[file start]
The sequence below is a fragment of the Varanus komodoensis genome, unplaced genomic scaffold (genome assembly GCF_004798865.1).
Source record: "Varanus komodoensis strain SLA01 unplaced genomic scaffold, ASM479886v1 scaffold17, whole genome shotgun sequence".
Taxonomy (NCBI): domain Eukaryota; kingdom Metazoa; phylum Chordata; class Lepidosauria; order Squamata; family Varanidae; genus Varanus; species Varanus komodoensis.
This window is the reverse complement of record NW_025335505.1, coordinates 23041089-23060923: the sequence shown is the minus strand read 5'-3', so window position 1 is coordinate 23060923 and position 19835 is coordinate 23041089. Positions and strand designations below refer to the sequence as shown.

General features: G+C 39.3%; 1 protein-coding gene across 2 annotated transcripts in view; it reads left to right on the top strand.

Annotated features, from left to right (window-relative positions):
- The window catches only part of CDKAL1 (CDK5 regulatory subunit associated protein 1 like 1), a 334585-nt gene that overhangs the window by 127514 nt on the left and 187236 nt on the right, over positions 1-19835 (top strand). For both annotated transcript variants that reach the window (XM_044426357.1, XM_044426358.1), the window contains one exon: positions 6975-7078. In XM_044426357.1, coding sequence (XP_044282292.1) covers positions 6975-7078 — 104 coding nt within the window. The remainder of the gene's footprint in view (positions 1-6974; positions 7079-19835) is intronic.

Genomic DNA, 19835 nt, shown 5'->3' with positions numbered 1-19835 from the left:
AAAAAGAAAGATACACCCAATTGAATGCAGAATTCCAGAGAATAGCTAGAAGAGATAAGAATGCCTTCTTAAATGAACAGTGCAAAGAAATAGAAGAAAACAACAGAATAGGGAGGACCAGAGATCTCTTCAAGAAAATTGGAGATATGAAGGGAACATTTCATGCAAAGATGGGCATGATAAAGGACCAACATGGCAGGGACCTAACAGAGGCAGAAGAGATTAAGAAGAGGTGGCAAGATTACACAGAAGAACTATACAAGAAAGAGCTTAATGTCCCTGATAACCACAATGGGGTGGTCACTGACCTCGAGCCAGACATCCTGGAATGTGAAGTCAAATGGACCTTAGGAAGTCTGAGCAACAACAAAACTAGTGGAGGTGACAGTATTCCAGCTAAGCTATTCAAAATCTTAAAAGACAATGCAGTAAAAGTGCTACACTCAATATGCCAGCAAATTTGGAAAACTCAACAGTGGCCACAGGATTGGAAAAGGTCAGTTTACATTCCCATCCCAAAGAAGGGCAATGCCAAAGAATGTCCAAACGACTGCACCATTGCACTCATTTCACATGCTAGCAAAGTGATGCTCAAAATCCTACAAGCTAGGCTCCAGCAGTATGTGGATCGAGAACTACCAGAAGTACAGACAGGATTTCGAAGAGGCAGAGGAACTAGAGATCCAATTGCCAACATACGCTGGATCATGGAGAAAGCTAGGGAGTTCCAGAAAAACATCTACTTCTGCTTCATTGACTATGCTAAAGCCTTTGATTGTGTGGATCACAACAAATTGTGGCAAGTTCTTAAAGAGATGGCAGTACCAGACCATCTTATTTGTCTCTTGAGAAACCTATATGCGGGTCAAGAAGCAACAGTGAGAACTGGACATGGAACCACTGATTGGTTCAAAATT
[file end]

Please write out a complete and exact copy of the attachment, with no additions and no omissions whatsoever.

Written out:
The sequence below is a fragment of the Varanus komodoensis genome, unplaced genomic scaffold (genome assembly GCF_004798865.1).
Source record: "Varanus komodoensis strain SLA01 unplaced genomic scaffold, ASM479886v1 scaffold17, whole genome shotgun sequence".
Taxonomy (NCBI): domain Eukaryota; kingdom Metazoa; phylum Chordata; class Lepidosauria; order Squamata; family Varanidae; genus Varanus; species Varanus komodoensis.
This window is the reverse complement of record NW_025335505.1, coordinates 23041089-23060923: the sequence shown is the minus strand read 5'-3', so window position 1 is coordinate 23060923 and position 19835 is coordinate 23041089. Positions and strand designations below refer to the sequence as shown.

General features: G+C 39.3%; 1 protein-coding gene across 2 annotated transcripts in view; it reads left to right on the top strand.

Annotated features, from left to right (window-relative positions):
- The window catches only part of CDKAL1 (CDK5 regulatory subunit associated protein 1 like 1), a 334585-nt gene that overhangs the window by 127514 nt on the left and 187236 nt on the right, over positions 1-19835 (top strand). For both annotated transcript variants that reach the window (XM_044426357.1, XM_044426358.1), the window contains one exon: positions 6975-7078. In XM_044426357.1, coding sequence (XP_044282292.1) covers positions 6975-7078 — 104 coding nt within the window. The remainder of the gene's footprint in view (positions 1-6974; positions 7079-19835) is intronic.

Genomic DNA, 19835 nt, shown 5'->3' with positions numbered 1-19835 from the left:
AAAAAGAAAGATACACCCAATTGAATGCAGAATTCCAGAGAATAGCTAGAAGAGATAAGAATGCCTTCTTAAATGAACAGTGCAAAGAAATAGAAGAAAACAACAGAATAGGGAGGACCAGAGATCTCTTCAAGAAAATTGGAGATATGAAGGGAACATTTCATGCAAAGATGGGCATGATAAAGGACCAACATGGCAGGGACCTAACAGAGGCAGAAGAGATTAAGAAGAGGTGGCAAGATTACACAGAAGAACTATACAAGAAAGAGCTTAATGTCCCTGATAACCACAATGGGGTGGTCACTGACCTCGAGCCAGACATCCTGGAATGTGAAGTCAAATGGACCTTAGGAAGTCTGAGCAACAACAAAACTAGTGGAGGTGACAGTATTCCAGCTAAGCTATTCAAAATCTTAAAAGACAATGCAGTAAAAGTGCTACACTCAATATGCCAGCAAATTTGGAAAACTCAACAGTGGCCACAGGATTGGAAAAGGTCAGTTTACATTCCCATCCCAAAGAAGGGCAATGCCAAAGAATGTCCAAACGACTGCACCATTGCACTCATTTCACATGCTAGCAAAGTGATGCTCAAAATCCTACAAGCTAGGCTCCAGCAGTATGTGGATCGAGAACTACCAGAAGTACAGACAGGATTTCGAAGAGGCAGAGGAACTAGAGATCCAATTGCCAACATACGCTGGATCATGGAGAAAGCTAGGGAGTTCCAGAAAAACATCTACTTCTGCTTCATTGACTATGCTAAAGCCTTTGATTGTGTGGATCACAACAAATTGTGGCAAGTTCTTAAAGAGATGGCAGTACCAGACCATCTTATTTGTCTCTTGAGAAACCTATATGCGGGTCAAGAAGCAACAGTGAGAACTGGACATGGAACCACTGATTGGTTCAAAATT